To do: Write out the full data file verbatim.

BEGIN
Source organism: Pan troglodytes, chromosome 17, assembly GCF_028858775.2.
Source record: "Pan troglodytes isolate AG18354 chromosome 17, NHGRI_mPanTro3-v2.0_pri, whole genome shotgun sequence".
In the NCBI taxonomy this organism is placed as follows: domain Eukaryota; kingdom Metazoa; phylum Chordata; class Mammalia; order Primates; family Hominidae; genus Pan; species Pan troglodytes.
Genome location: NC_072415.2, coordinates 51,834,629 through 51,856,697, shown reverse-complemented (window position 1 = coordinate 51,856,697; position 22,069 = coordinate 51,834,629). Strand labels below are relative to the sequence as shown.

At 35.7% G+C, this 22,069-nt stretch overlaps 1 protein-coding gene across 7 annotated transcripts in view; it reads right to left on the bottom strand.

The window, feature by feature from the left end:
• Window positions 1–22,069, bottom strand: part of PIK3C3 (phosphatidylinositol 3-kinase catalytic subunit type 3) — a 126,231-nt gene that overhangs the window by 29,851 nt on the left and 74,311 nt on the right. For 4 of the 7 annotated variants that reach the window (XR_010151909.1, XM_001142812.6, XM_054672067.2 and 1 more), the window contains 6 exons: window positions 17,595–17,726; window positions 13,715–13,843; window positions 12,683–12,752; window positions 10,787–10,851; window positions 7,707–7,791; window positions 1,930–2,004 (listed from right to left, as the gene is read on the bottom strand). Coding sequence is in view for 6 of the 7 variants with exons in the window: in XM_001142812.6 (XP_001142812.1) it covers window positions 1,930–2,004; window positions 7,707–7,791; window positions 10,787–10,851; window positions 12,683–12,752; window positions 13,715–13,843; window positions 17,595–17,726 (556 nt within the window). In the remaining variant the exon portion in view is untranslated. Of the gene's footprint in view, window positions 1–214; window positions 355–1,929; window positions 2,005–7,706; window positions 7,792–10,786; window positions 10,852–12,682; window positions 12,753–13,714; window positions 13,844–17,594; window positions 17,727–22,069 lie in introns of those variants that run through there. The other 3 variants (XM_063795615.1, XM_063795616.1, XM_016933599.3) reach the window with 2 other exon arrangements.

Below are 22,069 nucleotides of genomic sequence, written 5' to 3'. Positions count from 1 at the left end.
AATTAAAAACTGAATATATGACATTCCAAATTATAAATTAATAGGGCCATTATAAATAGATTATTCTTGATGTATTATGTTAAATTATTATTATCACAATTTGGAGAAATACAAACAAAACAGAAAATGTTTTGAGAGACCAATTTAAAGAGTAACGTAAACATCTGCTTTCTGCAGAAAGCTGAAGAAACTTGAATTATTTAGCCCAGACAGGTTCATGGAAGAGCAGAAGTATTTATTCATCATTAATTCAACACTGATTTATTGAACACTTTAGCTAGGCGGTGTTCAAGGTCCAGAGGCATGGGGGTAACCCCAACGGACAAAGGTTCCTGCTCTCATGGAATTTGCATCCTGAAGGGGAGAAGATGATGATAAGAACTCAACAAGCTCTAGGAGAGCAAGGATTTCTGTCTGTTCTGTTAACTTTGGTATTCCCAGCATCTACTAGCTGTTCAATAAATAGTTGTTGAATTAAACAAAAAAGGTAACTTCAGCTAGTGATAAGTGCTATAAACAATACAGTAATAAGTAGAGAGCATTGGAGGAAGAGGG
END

Source organism: Pan troglodytes, chromosome 17, assembly GCF_028858775.2.
Source record: "Pan troglodytes isolate AG18354 chromosome 17, NHGRI_mPanTro3-v2.0_pri, whole genome shotgun sequence".
In the NCBI taxonomy this organism is placed as follows: domain Eukaryota; kingdom Metazoa; phylum Chordata; class Mammalia; order Primates; family Hominidae; genus Pan; species Pan troglodytes.
Genome location: NC_072415.2, coordinates 51,834,629 through 51,856,697, shown reverse-complemented (window position 1 = coordinate 51,856,697; position 22,069 = coordinate 51,834,629). Strand labels below are relative to the sequence as shown.

At 35.7% G+C, this 22,069-nt stretch overlaps 1 protein-coding gene across 7 annotated transcripts in view; it reads right to left on the bottom strand.

The window, feature by feature from the left end:
• Window positions 1–22,069, bottom strand: part of PIK3C3 (phosphatidylinositol 3-kinase catalytic subunit type 3) — a 126,231-nt gene that overhangs the window by 29,851 nt on the left and 74,311 nt on the right. For 4 of the 7 annotated variants that reach the window (XR_010151909.1, XM_001142812.6, XM_054672067.2 and 1 more), the window contains 6 exons: window positions 17,595–17,726; window positions 13,715–13,843; window positions 12,683–12,752; window positions 10,787–10,851; window positions 7,707–7,791; window positions 1,930–2,004 (listed from right to left, as the gene is read on the bottom strand). Coding sequence is in view for 6 of the 7 variants with exons in the window: in XM_001142812.6 (XP_001142812.1) it covers window positions 1,930–2,004; window positions 7,707–7,791; window positions 10,787–10,851; window positions 12,683–12,752; window positions 13,715–13,843; window positions 17,595–17,726 (556 nt within the window). In the remaining variant the exon portion in view is untranslated. Of the gene's footprint in view, window positions 1–214; window positions 355–1,929; window positions 2,005–7,706; window positions 7,792–10,786; window positions 10,852–12,682; window positions 12,753–13,714; window positions 13,844–17,594; window positions 17,727–22,069 lie in introns of those variants that run through there. The other 3 variants (XM_063795615.1, XM_063795616.1, XM_016933599.3) reach the window with 2 other exon arrangements.

Below are 22,069 nucleotides of genomic sequence, written 5' to 3'. Positions count from 1 at the left end.
AATTAAAAACTGAATATATGACATTCCAAATTATAAATTAATAGGGCCATTATAAATAGATTATTCTTGATGTATTATGTTAAATTATTATTATCACAATTTGGAGAAATACAAACAAAACAGAAAATGTTTTGAGAGACCAATTTAAAGAGTAACGTAAACATCTGCTTTCTGCAGAAAGCTGAAGAAACTTGAATTATTTAGCCCAGACAGGTTCATGGAAGAGCAGAAGTATTTATTCATCATTAATTCAACACTGATTTATTGAACACTTTAGCTAGGCGGTGTTCAAGGTCCAGAGGCATGGGGGTAACCCCAACGGACAAAGGTTCCTGCTCTCATGGAATTTGCATCCTGAAGGGGAGAAGATGATGATAAGAACTCAACAAGCTCTAGGAGAGCAAGGATTTCTGTCTGTTCTGTTAACTTTGGTATTCCCAGCATCTACTAGCTGTTCAATAAATAGTTGTTGAATTAAACAAAAAAGGTAACTTCAGCTAGTGATAAGTGCTATAAACAATACAGTAATAAGTAGAGAGCATTGGAGGAAGAGGG